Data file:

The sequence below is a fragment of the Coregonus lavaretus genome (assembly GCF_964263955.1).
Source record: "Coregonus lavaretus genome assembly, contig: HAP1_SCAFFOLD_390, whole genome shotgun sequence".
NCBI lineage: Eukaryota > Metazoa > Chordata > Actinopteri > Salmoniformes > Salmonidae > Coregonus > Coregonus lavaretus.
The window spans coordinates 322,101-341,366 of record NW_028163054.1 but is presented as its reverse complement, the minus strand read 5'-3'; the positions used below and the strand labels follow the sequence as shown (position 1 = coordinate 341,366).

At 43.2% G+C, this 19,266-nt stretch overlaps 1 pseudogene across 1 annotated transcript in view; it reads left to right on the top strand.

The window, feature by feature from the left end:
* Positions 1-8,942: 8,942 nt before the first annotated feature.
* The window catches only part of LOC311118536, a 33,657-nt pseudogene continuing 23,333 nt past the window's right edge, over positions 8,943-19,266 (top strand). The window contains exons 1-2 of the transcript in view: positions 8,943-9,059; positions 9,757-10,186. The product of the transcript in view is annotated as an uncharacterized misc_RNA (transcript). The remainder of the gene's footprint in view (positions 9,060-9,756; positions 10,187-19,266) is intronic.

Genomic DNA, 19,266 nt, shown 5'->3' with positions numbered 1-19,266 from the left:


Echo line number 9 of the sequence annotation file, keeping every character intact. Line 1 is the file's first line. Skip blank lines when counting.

Genomic DNA, 19,266 nt, shown 5'->3' with positions numbered 1-19,266 from the left: